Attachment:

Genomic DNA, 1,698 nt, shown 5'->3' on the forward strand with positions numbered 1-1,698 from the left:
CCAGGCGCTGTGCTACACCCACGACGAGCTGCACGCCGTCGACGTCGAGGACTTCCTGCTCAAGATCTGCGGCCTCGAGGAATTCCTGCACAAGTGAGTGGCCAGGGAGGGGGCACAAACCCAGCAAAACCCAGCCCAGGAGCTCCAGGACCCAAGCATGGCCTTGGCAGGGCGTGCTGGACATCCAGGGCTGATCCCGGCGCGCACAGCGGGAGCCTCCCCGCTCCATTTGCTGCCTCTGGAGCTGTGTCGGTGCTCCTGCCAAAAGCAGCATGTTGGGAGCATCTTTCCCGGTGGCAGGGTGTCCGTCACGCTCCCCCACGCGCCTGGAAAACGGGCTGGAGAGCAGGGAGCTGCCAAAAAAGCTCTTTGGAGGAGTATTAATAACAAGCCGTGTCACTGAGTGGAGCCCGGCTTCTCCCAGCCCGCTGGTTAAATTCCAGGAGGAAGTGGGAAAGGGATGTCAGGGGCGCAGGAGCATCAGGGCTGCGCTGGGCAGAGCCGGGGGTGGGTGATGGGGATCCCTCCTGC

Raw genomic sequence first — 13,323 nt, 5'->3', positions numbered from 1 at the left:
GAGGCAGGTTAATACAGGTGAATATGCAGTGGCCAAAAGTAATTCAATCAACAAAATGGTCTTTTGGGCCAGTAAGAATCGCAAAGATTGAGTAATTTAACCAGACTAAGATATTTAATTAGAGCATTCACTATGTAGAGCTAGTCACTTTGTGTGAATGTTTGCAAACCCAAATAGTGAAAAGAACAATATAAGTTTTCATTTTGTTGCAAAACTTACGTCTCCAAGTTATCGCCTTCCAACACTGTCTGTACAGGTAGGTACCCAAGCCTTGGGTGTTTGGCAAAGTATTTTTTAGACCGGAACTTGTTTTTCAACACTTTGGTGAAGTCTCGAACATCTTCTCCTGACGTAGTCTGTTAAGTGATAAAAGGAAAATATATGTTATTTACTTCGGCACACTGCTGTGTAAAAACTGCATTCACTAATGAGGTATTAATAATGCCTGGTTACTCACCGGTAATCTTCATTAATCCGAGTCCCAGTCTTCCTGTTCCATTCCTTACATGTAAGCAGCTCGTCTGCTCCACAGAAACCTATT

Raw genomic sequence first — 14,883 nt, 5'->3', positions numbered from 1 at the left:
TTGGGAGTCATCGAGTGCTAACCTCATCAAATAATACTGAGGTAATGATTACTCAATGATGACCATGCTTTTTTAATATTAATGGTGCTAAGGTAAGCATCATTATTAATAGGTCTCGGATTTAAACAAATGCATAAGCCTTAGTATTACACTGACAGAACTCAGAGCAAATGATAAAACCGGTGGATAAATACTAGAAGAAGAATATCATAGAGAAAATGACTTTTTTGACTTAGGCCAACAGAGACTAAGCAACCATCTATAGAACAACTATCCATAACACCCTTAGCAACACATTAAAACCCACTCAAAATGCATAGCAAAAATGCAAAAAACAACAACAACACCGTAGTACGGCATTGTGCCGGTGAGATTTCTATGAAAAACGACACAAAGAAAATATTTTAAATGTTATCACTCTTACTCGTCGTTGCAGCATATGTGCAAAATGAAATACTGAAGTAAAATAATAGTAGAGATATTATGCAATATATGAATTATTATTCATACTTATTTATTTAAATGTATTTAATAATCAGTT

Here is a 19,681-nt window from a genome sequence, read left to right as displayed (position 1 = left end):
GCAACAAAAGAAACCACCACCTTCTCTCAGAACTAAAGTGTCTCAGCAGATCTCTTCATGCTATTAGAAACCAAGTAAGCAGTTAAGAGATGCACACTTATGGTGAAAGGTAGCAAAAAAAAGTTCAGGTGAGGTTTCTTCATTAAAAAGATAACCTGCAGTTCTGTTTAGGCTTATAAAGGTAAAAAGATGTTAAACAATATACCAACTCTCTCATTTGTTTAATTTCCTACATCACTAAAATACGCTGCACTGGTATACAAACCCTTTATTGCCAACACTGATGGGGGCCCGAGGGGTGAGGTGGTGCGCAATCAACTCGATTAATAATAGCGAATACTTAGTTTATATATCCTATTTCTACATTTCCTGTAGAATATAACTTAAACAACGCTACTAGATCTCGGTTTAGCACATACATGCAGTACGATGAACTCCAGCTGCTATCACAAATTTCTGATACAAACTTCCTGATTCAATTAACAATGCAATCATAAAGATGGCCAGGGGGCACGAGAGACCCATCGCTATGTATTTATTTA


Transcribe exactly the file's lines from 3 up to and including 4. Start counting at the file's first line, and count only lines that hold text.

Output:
Raw genomic sequence first — 13,323 nt, 5'->3', positions numbered from 1 at the left:
GAGGCAGGTTAATACAGGTGAATATGCAGTGGCCAAAAGTAATTCAATCAACAAAATGGTCTTTTGGGCCAGTAAGAATCGCAAAGATTGAGTAATTTAACCAGACTAAGATATTTAATTAGAGCATTCACTATGTAGAGCTAGTCACTTTGTGTGAATGTTTGCAAACCCAAATAGTGAAAAGAACAATATAAGTTTTCATTTTGTTGCAAAACTTACGTCTCCAAGTTATCGCCTTCCAACACTGTCTGTACAGGTAGGTACCCAAGCCTTGGGTGTTTGGCAAAGTATTTTTTAGACCGGAACTTGTTTTTCAACACTTTGGTGAAGTCTCGAACATCTTCTCCTGACGTAGTCTGTTAAGTGATAAAAGGAAAATATATGTTATTTACTTCGGCACACTGCTGTGTAAAAACTGCATTCACTAATGAGGTATTAATAATGCCTGGTTACTCACCGGTAATCTTCATTAATCCGAGTCCCAGTCTTCCTGTTCCATTCCTTACATGTAAGCAGCTCGTCTGCTCCACAGAAACCTATT